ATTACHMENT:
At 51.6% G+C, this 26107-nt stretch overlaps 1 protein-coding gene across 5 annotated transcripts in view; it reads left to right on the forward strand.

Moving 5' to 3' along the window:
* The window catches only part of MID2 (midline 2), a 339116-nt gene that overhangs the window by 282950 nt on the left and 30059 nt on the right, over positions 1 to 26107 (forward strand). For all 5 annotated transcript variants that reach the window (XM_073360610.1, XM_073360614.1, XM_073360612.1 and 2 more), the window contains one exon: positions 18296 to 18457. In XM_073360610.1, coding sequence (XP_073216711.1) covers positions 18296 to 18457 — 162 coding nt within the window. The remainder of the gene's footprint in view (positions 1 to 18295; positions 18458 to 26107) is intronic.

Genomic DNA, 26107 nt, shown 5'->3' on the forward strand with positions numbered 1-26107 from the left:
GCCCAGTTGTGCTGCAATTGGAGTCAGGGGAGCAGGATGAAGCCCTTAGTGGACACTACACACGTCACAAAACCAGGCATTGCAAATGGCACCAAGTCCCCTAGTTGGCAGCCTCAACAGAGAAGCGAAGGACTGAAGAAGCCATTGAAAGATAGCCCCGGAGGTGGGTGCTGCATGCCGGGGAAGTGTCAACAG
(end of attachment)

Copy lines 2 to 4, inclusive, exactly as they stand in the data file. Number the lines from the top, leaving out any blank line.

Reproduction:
Moving 5' to 3' along the window:
* The window catches only part of MID2 (midline 2), a 339116-nt gene that overhangs the window by 282950 nt on the left and 30059 nt on the right, over positions 1 to 26107 (forward strand). For all 5 annotated transcript variants that reach the window (XM_073360610.1, XM_073360614.1, XM_073360612.1 and 2 more), the window contains one exon: positions 18296 to 18457. In XM_073360610.1, coding sequence (XP_073216711.1) covers positions 18296 to 18457 — 162 coding nt within the window. The remainder of the gene's footprint in view (positions 1 to 18295; positions 18458 to 26107) is intronic.

Genomic DNA, 26107 nt, shown 5'->3' on the forward strand with positions numbered 1-26107 from the left: